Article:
One of several iconic figures that seized the opportunity to help his fellow townsfolk was C.M. Broce, who herded a large stock of cattle, which could certainly ease the worry of those left destitute.  C.M., and his son Jacob, personally mined coal from the surrounding mountains of his ranch; they had reportedly mined enough coal for all their neighbors to use to heat their homes during the harsh winters of the Shenandoah.  Montgomery County was one of the leading coal and saltpeter providers to the Confederate States of America during the war, a majority coming from the Merrimac Mines (Named so because it was burned on the CSA Merrimac).  C.M. Broce was a gregarious and honest cattleman during the hardships of the Civil War and the remainder of his hard worked life. 


    After C.M. Broce’s passing, the estate was handed down to his son Jacob Broce.  The estate was passed down to his ancestors Beulah Broce Murrill and Ashby Broce in 1943, and then sold by Archie C. Broce to John Barringer for $15,000 in 1951.  The estate was again sold to Thomas Daniel Frith for $14,000 in 1966 and to the Virginia Tech German Club in 1973.  After two years of living in the house, the German Club of VT broke ground on the construction of their current manor, and sold the house to its current inhabitants—Alpha Gamma Rho, Beta Eta Chapter of Virginia Tech. 


    Currently the Alpha Gamma Rho fraternity happily resides in the historic estate, adding a 40’ by 40’, three story addition to the rear of the original house.  The original edition of the estate built in 1843, is standing 2 stories high with an underground basement serving at the time as a kitchen, furnace and living quarters for the slaves.  As you travel west on Tom’s Creek Road from Virginia Tech campus, the iconic house will come into view across the 460 bypass and on an adjacent hill on the left.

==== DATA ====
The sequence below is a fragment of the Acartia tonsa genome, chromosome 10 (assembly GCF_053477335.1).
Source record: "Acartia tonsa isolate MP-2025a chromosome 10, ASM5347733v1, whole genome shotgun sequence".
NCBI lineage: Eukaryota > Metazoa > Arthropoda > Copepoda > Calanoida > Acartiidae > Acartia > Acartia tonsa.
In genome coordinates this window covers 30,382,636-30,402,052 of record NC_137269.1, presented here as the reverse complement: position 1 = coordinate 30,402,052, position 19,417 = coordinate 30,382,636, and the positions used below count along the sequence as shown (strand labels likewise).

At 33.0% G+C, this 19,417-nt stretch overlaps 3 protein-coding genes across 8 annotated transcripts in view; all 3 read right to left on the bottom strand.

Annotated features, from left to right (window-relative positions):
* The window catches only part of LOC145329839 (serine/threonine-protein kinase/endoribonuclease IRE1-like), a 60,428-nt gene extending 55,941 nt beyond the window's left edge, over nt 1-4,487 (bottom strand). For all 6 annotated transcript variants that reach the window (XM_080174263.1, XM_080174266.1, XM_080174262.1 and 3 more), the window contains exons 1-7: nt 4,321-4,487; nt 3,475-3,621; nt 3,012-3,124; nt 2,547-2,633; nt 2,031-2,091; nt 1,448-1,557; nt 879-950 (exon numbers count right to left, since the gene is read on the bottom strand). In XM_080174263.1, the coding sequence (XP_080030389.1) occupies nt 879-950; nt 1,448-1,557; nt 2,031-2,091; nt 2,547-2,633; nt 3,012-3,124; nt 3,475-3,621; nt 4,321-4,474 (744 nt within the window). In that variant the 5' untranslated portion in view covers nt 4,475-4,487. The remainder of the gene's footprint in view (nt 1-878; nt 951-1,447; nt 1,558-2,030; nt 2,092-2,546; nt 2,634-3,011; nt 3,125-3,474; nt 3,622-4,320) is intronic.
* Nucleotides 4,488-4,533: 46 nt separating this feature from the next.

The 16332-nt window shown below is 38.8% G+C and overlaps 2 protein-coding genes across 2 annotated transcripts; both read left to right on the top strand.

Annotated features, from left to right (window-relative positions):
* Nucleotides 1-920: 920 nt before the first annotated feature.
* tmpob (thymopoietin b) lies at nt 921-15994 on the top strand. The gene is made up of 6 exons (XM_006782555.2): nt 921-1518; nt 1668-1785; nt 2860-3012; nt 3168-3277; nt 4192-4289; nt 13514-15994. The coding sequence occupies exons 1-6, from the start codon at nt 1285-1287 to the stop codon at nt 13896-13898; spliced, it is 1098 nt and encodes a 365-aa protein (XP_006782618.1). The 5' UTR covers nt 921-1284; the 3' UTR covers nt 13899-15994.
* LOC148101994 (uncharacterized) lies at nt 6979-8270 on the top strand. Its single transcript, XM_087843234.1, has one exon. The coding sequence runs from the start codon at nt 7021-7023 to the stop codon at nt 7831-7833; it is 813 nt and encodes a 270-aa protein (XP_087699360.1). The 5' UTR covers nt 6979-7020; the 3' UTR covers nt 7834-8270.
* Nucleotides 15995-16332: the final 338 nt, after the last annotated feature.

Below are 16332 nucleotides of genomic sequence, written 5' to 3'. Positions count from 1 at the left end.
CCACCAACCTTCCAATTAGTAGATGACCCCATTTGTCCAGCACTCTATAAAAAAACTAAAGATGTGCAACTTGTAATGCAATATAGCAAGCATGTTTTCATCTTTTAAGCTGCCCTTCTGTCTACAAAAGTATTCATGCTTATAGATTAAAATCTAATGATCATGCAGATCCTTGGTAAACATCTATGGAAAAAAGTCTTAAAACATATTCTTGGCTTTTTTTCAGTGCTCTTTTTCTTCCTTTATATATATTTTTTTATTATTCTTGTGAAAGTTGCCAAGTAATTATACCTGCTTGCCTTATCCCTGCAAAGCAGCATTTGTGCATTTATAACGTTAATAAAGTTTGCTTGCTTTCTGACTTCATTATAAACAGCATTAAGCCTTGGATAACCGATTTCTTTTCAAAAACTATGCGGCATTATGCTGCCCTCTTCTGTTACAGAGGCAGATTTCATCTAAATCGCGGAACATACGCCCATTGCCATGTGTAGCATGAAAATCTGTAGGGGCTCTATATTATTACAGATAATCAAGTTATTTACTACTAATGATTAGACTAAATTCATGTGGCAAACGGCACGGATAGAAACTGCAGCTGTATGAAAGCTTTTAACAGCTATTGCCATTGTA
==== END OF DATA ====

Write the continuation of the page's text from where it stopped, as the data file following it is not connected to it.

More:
Upon swinging open the front double doors, you will be welcomed by a sitting room clad with wood floors and ornate Jefferson trim.  Three rooms stem off the first floor hallway and an ornately etched wooden staircase leads you to a second floor with four large rooms and a bathroom (which was added recently).  The sub-ground basement with the retired furnace room opens up to reveal a welcoming gateway to the recent addition in the rear of the house that has a fully furnished kitchen and a large dining/social space for the current residents and guests to share.


    Although the history of this house has just been revealed to the members of the long-time fraternity residents of the Broce plantation, easing the wonder of its historic relevance, I question why the town of Blacksburg hasn’t marked the estate as exhibiting historical significance.  One current inhabitant stated his interest in some of the artifacts uncovered in a ‘potato room’ in the basement beneath the first floor of the house. 


    In response to reading the history of the house and family that built it, he exclaimed, “I am surprised this house has been sitting on a gold mine of history, most of it related to the Civil War battles that occurred in this area.  I am relieved that we have effectively preserved a house such as this in this time of ‘tear down the old, build the new.’  It is also just surprising that none of this information has been organized and filed in the history of Blacksburg, and it took so much digging around to reveal.” 


    Ideally, the historical references of the US Civil War would have thought to have been archived and the iconic properties from the war would be heralded for the public.  Quite ironically, no one has ever thought the Broce Platnation (currently the Alpha Gamma Rho fraternity house) had such a relevant and shocking role in early Blacksburg’s success and growth.  The Broce family isn’t remembered for its selfless duties carried out during Blacksburg’s time of trouble, neither its impact on the economies of the cattle and coal industries of the area. May the Beta Eta chapter of Alpha Gamma Rho preserve this historical memory for future generations to enjoy.